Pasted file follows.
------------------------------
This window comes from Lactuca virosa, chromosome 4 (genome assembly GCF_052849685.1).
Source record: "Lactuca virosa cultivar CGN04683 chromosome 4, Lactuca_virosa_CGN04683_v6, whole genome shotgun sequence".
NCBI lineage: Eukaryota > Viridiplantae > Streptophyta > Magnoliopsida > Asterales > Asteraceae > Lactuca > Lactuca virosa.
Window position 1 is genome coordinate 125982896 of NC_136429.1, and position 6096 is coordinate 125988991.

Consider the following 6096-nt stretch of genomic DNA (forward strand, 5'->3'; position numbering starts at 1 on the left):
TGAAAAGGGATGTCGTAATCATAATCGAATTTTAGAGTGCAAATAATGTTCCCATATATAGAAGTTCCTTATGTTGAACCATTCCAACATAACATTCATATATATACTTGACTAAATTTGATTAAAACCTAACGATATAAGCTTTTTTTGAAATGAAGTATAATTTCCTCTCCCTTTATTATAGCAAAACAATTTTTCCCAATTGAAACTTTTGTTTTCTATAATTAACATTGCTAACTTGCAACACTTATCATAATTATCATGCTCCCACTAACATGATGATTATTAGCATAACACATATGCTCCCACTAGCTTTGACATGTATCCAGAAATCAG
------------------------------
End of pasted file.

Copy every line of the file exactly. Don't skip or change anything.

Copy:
This window comes from Lactuca virosa, chromosome 4 (genome assembly GCF_052849685.1).
Source record: "Lactuca virosa cultivar CGN04683 chromosome 4, Lactuca_virosa_CGN04683_v6, whole genome shotgun sequence".
NCBI lineage: Eukaryota > Viridiplantae > Streptophyta > Magnoliopsida > Asterales > Asteraceae > Lactuca > Lactuca virosa.
Window position 1 is genome coordinate 125982896 of NC_136429.1, and position 6096 is coordinate 125988991.

Consider the following 6096-nt stretch of genomic DNA (forward strand, 5'->3'; position numbering starts at 1 on the left):
TGAAAAGGGATGTCGTAATCATAATCGAATTTTAGAGTGCAAATAATGTTCCCATATATAGAAGTTCCTTATGTTGAACCATTCCAACATAACATTCATATATATACTTGACTAAATTTGATTAAAACCTAACGATATAAGCTTTTTTTGAAATGAAGTATAATTTCCTCTCCCTTTATTATAGCAAAACAATTTTTCCCAATTGAAACTTTTGTTTTCTATAATTAACATTGCTAACTTGCAACACTTATCATAATTATCATGCTCCCACTAACATGATGATTATTAGCATAACACATATGCTCCCACTAGCTTTGACATGTATCCAGAAATCAG